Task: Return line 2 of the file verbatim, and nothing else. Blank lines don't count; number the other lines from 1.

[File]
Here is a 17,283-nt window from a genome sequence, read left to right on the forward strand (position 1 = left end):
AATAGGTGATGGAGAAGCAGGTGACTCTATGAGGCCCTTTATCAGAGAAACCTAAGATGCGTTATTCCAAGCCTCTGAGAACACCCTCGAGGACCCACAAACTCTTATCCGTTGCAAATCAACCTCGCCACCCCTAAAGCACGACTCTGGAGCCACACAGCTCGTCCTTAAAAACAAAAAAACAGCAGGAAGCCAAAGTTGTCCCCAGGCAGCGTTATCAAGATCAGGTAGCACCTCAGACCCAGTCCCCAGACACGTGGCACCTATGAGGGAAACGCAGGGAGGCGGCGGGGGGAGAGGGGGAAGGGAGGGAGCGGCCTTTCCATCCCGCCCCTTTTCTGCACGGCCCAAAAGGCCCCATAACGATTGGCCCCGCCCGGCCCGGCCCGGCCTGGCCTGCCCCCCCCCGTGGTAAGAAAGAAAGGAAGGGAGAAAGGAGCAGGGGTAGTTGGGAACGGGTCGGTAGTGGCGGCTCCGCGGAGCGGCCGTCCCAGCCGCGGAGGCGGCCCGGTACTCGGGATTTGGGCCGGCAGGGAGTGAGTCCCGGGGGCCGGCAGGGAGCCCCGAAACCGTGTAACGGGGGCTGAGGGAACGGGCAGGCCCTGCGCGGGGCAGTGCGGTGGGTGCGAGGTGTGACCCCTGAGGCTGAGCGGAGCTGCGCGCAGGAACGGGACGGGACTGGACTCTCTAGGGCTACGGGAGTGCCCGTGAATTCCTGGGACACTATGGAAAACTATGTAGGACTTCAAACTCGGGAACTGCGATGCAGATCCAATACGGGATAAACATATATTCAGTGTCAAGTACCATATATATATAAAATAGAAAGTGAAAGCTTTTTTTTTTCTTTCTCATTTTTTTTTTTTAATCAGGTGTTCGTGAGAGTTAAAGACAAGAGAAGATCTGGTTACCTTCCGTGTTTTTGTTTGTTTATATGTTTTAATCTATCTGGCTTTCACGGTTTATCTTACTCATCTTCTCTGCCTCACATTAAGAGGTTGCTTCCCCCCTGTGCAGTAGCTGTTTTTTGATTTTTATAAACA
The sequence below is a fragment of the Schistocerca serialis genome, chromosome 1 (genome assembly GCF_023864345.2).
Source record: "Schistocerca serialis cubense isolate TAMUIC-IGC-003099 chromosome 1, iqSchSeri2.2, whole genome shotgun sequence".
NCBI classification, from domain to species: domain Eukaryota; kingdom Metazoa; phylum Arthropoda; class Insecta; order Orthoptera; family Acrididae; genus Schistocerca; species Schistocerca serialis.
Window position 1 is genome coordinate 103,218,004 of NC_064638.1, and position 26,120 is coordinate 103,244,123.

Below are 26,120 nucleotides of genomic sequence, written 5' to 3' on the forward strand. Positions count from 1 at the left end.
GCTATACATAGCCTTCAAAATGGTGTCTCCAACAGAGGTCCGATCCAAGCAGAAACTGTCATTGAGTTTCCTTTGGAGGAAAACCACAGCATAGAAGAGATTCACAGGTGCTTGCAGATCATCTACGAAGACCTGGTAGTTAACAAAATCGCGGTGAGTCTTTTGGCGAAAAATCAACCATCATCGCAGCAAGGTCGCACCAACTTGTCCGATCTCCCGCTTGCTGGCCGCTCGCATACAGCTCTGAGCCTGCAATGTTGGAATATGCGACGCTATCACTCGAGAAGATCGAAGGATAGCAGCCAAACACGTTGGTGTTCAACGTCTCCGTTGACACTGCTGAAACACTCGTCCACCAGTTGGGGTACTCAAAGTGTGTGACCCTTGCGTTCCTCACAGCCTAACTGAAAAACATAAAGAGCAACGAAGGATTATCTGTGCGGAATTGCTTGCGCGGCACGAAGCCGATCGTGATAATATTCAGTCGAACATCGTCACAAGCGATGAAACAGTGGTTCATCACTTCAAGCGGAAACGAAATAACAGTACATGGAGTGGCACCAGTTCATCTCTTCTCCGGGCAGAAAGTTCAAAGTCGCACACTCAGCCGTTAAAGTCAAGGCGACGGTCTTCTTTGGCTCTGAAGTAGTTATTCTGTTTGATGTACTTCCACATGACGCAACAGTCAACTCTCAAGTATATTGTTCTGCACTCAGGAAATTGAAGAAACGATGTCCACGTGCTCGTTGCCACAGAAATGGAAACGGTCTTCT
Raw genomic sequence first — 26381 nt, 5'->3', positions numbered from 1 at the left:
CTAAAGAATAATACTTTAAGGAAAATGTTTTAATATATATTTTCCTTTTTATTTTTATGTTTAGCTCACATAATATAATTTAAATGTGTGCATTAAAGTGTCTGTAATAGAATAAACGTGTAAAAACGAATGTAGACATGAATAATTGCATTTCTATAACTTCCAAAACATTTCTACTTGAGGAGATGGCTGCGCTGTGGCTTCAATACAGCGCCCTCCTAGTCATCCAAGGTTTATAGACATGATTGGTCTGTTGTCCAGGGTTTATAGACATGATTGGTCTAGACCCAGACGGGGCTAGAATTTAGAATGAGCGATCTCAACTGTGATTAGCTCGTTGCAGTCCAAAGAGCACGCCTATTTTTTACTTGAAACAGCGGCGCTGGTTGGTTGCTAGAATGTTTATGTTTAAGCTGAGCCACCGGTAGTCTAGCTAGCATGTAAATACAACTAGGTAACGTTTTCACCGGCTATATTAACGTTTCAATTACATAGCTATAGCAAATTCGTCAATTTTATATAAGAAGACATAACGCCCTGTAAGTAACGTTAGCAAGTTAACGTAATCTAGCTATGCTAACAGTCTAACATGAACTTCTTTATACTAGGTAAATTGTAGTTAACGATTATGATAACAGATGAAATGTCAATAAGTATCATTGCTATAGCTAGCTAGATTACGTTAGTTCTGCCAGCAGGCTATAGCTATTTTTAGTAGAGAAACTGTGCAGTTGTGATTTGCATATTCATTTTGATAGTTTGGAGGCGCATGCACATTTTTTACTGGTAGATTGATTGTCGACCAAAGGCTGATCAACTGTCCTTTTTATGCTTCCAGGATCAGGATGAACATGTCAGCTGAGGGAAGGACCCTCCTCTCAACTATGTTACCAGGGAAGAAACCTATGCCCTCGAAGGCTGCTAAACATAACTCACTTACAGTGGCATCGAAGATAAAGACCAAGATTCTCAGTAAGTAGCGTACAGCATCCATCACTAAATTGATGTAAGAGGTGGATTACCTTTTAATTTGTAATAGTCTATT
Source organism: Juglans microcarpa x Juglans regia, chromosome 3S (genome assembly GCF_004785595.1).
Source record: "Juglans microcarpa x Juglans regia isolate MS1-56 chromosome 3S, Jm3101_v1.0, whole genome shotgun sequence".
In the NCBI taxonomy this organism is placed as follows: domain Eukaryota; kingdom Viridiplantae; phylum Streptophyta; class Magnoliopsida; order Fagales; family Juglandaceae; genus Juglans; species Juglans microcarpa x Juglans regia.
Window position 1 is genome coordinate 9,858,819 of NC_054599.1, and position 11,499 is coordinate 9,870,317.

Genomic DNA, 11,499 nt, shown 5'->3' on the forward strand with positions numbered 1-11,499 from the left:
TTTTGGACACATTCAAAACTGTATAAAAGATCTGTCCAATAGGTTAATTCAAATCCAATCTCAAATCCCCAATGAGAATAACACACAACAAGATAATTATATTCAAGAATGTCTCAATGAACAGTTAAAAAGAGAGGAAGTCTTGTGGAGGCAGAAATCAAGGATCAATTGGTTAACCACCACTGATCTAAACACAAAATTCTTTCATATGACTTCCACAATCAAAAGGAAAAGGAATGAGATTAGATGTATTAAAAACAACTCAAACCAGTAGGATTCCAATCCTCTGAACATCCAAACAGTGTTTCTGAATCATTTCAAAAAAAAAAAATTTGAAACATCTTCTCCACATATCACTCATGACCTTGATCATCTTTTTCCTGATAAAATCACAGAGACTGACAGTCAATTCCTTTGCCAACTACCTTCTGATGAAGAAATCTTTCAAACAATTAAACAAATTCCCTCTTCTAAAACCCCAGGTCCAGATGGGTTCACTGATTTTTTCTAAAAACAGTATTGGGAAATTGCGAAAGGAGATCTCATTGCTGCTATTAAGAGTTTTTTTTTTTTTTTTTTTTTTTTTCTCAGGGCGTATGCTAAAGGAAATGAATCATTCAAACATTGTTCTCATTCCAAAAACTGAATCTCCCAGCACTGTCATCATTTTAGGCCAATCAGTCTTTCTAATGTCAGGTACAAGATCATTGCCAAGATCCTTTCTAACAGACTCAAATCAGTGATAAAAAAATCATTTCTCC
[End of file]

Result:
AATAGGTGATGGAGAAGCAGGTGACTCTATGAGGCCCTTTATCAGAGAAACCTAAGATGCGTTATTCCAAGCCTCTGAGAACACCCTCGAGGACCCACAAACTCTTATCCGTTGCAAATCAACCTCGCCACCCCTAAAGCACGACTCTGGAGCCACACAGCTCGTCCTTAAAAACAAAAAAACAGCAGGAAGCCAAAGTTGTCCCCAGGCAGCGTTATCAAGATCAGGTAGCACCTCAGACCCAGTCCCCAGACACGTGGCACCTATGAGGGAAACGCAGGGAGGCGGCGGGGGGAGAGGGGGAAGGGAGGGAGCGGCCTTTCCATCCCGCCCCTTTTCTGCACGGCCCAAAAGGCCCCATAACGATTGGCCCCGCCCGGCCCGGCCCGGCCTGGCCTGCCCCCCCCCGTGGTAAGAAAGAAAGGAAGGGAGAAAGGAGCAGGGGTAGTTGGGAACGGGTCGGTAGTGGCGGCTCCGCGGAGCGGCCGTCCCAGCCGCGGAGGCGGCCCGGTACTCGGGATTTGGGCCGGCAGGGAGTGAGTCCCGGGGGCCGGCAGGGAGCCCCGAAACCGTGTAACGGGGGCTGAGGGAACGGGCAGGCCCTGCGCGGGGCAGTGCGGTGGGTGCGAGGTGTGACCCCTGAGGCTGAGCGGAGCTGCGCGCAGGAACGGGACGGGACTGGACTCTCTAGGGCTACGGGAGTGCCCGTGAATTCCTGGGACACTATGGAAAACTATGTAGGACTTCAAACTCGGGAACTGCGATGCAGATCCAATACGGGATAAACATATATTCAGTGTCAAGTACCATATATATATAAAATAGAAAGTGAAAGCTTTTTTTTTTCTTTCTCATTTTTTTTTTTTAATCAGGTGTTCGTGAGAGTTAAAGACAAGAGAAGATCTGGTTACCTTCCGTGTTTTTGTTTGTTTATATGTTTTAATCTATCTGGCTTTCACGGTTTATCTTACTCATCTTCTCTGCCTCACATTAAGAGGTTGCTTCCCCCCTGTGCAGTAGCTGTTTTTTGATTTTTATAAACA